As It Happens

Filmmakers arrested after probing Northern Ireland killings say they were targeted

The 2017 documentary No Stone Unturned is an investigation into what is known as the Loughinisland massacre — the 1994 killings of six men in a pub.

'Instead of going after the killers, they've decided to come after the journalists,' says Trevor Birney

Investigative journalists Barry McCaffrey, right, and Trevor Birney, centre, were arrested for their work on the true crime documentary No Stone Unturned. (Jonathan Porter/PressEye)
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When journalist Trevor Birney began work on director Alex Gibney's documentary film No Stone Unturned, he never imagined the job would lead to his own arrest.

The film, which was screened Thursday at the National Union of Journalists in London, explores the 1994 Loughinisland massacre in Northern Ireland, in which six men were killed in a pub during the country's "Troubles." Nobody was ever arrested. 

It also detailed alleged police collusion with Loyalist paramilitary organizations, which a 2016 report by the Northern Ireland police ombudsman said was a significant feature in the killings.

"When we began on this doc, we really believed that we were doing a service in pursuing the truth behind the deaths of six men," Birney told As It Happens host Carol Off.

Emma Rogan is the daughter of one of the victims of the Loughinisland massacre. (Charles McQuillan/Getty Images)

Birney and his colleague Barry McCaffrey were detained in Belfast in August and accused of stealing documents from Northern Ireland's police ombudsman that were used in a documentary. 

They are out on bail while they await possible charges under the country's Official Secrets Act and Data Protection Act.

'The attack was quite clearly sectarian'

Birney said he was at home with his wife and three daughters when police arrived, demanding to search the house and question Birney.

"They told us that it was in relation to No Stone Unturned and they were seeking documents," Birney said. "But after about 10 or 15 minutes, they led me into a separate room and told me I was under arrest and took me away."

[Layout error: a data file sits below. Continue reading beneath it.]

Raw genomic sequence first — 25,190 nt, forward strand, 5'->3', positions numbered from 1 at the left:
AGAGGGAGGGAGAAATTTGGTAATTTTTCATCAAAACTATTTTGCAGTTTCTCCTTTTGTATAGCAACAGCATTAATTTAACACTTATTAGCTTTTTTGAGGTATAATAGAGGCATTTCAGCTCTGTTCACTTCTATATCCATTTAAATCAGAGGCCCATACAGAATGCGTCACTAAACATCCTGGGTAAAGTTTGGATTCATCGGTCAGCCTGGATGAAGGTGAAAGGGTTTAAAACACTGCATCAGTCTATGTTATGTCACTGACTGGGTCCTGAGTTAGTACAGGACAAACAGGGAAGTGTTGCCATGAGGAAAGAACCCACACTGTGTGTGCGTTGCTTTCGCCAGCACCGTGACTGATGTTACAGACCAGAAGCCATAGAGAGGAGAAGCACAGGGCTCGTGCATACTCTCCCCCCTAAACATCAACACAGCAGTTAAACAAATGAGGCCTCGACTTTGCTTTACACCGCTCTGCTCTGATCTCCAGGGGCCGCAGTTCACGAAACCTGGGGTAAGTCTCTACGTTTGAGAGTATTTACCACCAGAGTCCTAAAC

He was held at a police station in Belfast for 14 hours.  

"We never thought that the chief constable of police would react to our documentary," he said.

The arrests were made in a joint operation between police from Northern Ireland and the northern British region of Durham.

"The inquiry centres on the theft of sensitive material, which was used in a documentary film re-examining the 1994 murders," a statement by the police said, adding that the theft "potentially puts lives at risk."

The Loughinisland massacre

On June 18, 1994, three men wearing balaclavas entered the Heights bar in Loughinisland during a World Cup game and opened fire.

Eleven men were shot in the back, and six men died.

"All the victims were Catholic and the attack was quite clearly sectarian in its motivation," Birney said. 

Several years ago, the families of the men killed at the Heights bar asked the Police Ombudsman of Northern Ireland for an investigation.

 Instead of going after the killers, they've decided to come after the journalists.- Trevor Birney, filmmaker

"He told the families the news they'd always feared," said Birney.

"And that is that police had colluded with the killers. This wasn't simple incompetence, this was collusion. This was the finding of the ombudsman."

But now Birney and his colleague McCaffrey have been accused of stealing documents to tell this story — a claim that Birney vehemently denies.

"What we say in the film [is that] we were leaked a document in 2011," he said. 

"For police to say that we were involved in theft is really quite malicious. They don't like the fact that the truth of what went on in Loughinisland is now in the public domain, and instead of going after the killers, they've decided to come after the journalists."

Written by Alison Broverman with files from Reuters. Interview with Trevor Birney produced by Sarah Jackson.